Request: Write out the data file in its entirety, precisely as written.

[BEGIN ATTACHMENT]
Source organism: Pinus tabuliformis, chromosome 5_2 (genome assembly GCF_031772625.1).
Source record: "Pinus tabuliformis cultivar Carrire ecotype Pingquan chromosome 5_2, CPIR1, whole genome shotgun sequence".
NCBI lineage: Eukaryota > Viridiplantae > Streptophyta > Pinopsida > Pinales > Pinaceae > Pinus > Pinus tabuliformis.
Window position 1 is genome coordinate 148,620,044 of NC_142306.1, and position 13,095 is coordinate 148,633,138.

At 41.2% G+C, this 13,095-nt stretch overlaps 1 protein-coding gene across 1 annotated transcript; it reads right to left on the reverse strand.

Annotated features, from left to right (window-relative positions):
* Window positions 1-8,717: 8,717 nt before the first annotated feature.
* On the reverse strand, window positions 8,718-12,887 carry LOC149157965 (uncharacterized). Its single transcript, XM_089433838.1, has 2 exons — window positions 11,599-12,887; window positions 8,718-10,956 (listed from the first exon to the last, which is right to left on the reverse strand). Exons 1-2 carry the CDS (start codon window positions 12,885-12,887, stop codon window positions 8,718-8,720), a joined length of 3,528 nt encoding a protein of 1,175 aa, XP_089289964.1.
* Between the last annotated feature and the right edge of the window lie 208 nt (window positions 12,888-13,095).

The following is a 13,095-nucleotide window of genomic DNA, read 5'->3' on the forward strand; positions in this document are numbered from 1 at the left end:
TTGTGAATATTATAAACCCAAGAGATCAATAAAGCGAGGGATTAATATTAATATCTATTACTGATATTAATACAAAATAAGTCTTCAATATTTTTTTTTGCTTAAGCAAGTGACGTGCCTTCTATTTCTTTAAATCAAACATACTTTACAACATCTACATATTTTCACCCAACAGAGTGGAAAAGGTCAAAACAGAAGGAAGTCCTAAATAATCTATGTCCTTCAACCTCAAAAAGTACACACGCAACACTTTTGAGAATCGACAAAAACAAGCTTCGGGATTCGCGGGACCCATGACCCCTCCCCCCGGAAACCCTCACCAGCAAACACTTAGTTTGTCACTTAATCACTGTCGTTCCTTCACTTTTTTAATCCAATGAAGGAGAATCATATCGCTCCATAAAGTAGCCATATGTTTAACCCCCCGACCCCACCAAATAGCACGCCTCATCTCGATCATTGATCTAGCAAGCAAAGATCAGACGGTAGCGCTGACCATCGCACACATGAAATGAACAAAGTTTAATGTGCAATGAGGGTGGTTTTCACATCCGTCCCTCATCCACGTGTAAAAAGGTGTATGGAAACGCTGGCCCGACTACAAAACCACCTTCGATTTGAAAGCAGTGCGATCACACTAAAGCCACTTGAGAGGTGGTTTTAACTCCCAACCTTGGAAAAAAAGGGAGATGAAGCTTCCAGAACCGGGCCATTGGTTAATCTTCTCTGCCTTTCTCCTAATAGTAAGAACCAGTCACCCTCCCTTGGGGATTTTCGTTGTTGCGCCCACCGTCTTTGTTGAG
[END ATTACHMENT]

Source organism: Pinus tabuliformis, chromosome 5_2 (genome assembly GCF_031772625.1).
Source record: "Pinus tabuliformis cultivar Carrire ecotype Pingquan chromosome 5_2, CPIR1, whole genome shotgun sequence".
NCBI lineage: Eukaryota > Viridiplantae > Streptophyta > Pinopsida > Pinales > Pinaceae > Pinus > Pinus tabuliformis.
Window position 1 is genome coordinate 148,620,044 of NC_142306.1, and position 13,095 is coordinate 148,633,138.

At 41.2% G+C, this 13,095-nt stretch overlaps 1 protein-coding gene across 1 annotated transcript; it reads right to left on the reverse strand.

Annotated features, from left to right (window-relative positions):
* Window positions 1-8,717: 8,717 nt before the first annotated feature.
* On the reverse strand, window positions 8,718-12,887 carry LOC149157965 (uncharacterized). Its single transcript, XM_089433838.1, has 2 exons — window positions 11,599-12,887; window positions 8,718-10,956 (listed from the first exon to the last, which is right to left on the reverse strand). Exons 1-2 carry the CDS (start codon window positions 12,885-12,887, stop codon window positions 8,718-8,720), a joined length of 3,528 nt encoding a protein of 1,175 aa, XP_089289964.1.
* Between the last annotated feature and the right edge of the window lie 208 nt (window positions 12,888-13,095).

The following is a 13,095-nucleotide window of genomic DNA, read 5'->3' on the forward strand; positions in this document are numbered from 1 at the left end:
TTGTGAATATTATAAACCCAAGAGATCAATAAAGCGAGGGATTAATATTAATATCTATTACTGATATTAATACAAAATAAGTCTTCAATATTTTTTTTTGCTTAAGCAAGTGACGTGCCTTCTATTTCTTTAAATCAAACATACTTTACAACATCTACATATTTTCACCCAACAGAGTGGAAAAGGTCAAAACAGAAGGAAGTCCTAAATAATCTATGTCCTTCAACCTCAAAAAGTACACACGCAACACTTTTGAGAATCGACAAAAACAAGCTTCGGGATTCGCGGGACCCATGACCCCTCCCCCCGGAAACCCTCACCAGCAAACACTTAGTTTGTCACTTAATCACTGTCGTTCCTTCACTTTTTTAATCCAATGAAGGAGAATCATATCGCTCCATAAAGTAGCCATATGTTTAACCCCCCGACCCCACCAAATAGCACGCCTCATCTCGATCATTGATCTAGCAAGCAAAGATCAGACGGTAGCGCTGACCATCGCACACATGAAATGAACAAAGTTTAATGTGCAATGAGGGTGGTTTTCACATCCGTCCCTCATCCACGTGTAAAAAGGTGTATGGAAACGCTGGCCCGACTACAAAACCACCTTCGATTTGAAAGCAGTGCGATCACACTAAAGCCACTTGAGAGGTGGTTTTAACTCCCAACCTTGGAAAAAAAGGGAGATGAAGCTTCCAGAACCGGGCCATTGGTTAATCTTCTCTGCCTTTCTCCTAATAGTAAGAACCAGTCACCCTCCCTTGGGGATTTTCGTTGTTGCGCCCACCGTCTTTGTTGAG